It will take time and patience for you to develop your concentration skills. Part of this development will come from a series of exercises. A larger, longer-term part will come from learning about yourself. You will need to learn how you work, what stops you from concentrating and how you can develop the optimal environment for when you need to concentrate.
Concentration skills aid people of all ages and backgrounds to do their work or studies more efficiently. Developing these skills in young children will aid them in the future just as much as a boss taking the time to develop his or her workers’ skills will improve the business. Different people think in different ways, have naturally different concentration levels and are distracted by different things, however. You must remember these differences and bear in mind that tricks and exercises might work for some people, but they do not work for everyone.
There are several concentration exercises, but some of the best rely on meditation and simple thought processes to focus on a certain top, sentence or idea. Train your mind by holding onto and concentrating on specific thoughts without daydreaming and without letting your mind wander. Teaching yourself concentration skills is also about teaching yourself to ignore distractions; it is important to learn what distracts you and try to remove it from your work or study environment. This can range from the beautiful view outside your window to social networking online or the soccer magazine staring up next to you begging to be read. Move the desk so it does not look out of the window, hide the soccer magazine and disconnect the Internet.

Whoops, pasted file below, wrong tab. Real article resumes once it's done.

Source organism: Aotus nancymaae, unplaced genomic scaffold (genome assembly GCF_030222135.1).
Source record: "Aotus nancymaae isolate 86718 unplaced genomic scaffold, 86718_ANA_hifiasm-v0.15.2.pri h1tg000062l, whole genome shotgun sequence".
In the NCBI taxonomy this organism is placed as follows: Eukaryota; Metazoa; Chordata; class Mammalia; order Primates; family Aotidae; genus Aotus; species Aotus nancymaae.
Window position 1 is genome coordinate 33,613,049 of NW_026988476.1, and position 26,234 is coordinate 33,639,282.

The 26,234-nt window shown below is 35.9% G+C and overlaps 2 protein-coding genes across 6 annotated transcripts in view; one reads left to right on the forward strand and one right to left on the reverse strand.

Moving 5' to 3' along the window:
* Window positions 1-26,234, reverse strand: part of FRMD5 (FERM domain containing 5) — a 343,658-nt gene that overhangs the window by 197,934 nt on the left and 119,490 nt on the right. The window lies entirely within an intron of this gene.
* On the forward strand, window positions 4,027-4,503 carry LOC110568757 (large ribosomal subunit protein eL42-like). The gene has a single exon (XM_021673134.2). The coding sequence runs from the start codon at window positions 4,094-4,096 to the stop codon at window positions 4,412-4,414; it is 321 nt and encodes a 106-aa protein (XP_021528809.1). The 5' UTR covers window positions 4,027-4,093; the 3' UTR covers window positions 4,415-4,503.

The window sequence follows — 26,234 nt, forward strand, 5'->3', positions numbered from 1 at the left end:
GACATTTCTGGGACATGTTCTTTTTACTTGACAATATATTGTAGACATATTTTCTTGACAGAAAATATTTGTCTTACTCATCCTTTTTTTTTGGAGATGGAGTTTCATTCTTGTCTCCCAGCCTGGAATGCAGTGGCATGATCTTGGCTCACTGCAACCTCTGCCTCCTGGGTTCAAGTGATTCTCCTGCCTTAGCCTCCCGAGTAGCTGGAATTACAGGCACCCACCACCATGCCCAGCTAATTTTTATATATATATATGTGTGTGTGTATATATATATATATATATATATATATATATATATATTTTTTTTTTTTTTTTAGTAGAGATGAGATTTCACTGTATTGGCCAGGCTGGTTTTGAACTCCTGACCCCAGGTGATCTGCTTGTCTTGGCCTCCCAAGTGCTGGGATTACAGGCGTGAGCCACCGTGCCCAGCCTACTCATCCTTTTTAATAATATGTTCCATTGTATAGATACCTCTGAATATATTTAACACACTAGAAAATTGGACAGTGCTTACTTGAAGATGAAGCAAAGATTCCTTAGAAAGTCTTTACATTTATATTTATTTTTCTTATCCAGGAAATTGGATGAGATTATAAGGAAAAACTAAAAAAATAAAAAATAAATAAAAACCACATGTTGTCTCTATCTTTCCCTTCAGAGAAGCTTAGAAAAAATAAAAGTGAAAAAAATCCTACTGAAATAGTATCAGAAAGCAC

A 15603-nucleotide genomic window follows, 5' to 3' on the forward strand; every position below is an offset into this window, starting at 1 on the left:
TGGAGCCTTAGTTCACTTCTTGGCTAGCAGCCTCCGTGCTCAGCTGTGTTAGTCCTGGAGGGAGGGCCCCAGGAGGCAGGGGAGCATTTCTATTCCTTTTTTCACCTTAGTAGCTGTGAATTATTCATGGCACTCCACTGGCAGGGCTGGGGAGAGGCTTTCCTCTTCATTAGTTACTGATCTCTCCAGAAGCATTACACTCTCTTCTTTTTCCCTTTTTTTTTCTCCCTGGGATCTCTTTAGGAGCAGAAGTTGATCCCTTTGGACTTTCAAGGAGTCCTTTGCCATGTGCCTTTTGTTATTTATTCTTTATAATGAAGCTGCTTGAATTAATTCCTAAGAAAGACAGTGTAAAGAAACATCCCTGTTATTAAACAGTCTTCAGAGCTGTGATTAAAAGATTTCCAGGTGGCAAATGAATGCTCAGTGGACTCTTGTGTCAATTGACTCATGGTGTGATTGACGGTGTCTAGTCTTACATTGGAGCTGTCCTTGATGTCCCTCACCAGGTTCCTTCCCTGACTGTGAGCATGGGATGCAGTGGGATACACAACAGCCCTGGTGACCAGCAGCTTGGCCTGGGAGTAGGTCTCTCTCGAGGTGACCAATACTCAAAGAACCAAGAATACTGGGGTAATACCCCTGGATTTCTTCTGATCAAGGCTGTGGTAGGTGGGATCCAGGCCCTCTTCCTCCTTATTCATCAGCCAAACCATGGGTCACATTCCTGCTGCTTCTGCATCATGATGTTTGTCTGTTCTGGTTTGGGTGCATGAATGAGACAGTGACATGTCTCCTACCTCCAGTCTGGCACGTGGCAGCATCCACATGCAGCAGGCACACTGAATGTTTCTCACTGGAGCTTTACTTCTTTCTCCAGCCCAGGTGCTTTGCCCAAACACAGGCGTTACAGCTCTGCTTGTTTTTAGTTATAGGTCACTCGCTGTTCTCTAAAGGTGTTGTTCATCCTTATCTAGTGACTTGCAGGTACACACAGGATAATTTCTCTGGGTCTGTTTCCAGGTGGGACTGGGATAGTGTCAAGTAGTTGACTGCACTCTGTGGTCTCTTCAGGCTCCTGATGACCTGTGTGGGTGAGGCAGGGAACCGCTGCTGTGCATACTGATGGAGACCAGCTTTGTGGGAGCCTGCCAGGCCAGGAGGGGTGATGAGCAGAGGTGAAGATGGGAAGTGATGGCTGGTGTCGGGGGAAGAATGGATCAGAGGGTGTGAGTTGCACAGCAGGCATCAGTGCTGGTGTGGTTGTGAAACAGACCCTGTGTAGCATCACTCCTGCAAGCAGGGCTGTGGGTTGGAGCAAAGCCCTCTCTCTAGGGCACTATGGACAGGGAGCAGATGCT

People can also be a large source of distraction. When people come into the room where you are working or studying, or if some commotion happens, teach yourself to ignore it. One good way to practice this is to go to a busy café. Order a drink and open a book to read. Concentrate on reading the book and do not look up at any other customers, do not listen in to conversations and so on to develop better focus skills.
Set goals to test your concentration skills and appropriate rewards. If you can ignore the whole café despite the waitress spilling hot coffee on a customer and someone with the worst wig in the world walking past you, for instance, then you deserve a slice of that cake you spotted on the way in. Make the aims progressively tougher as you meet current goals; this way, you are helping your concentration skills to slowly develop.
Build the perfect environment. This works best if you can remove all of the things that distract you. First, remove the clutter from your work or study environment, as clutter often gets in the way, contains distracting things like the soccer magazine or photographs that trigger daydreams. Find a comfortable seat, a good desk, a nice sofa or whatever works for you when studying or working. Also, learn to be comfortable with two things: first, shutting the door, and second, telling people you are trying to concentrate.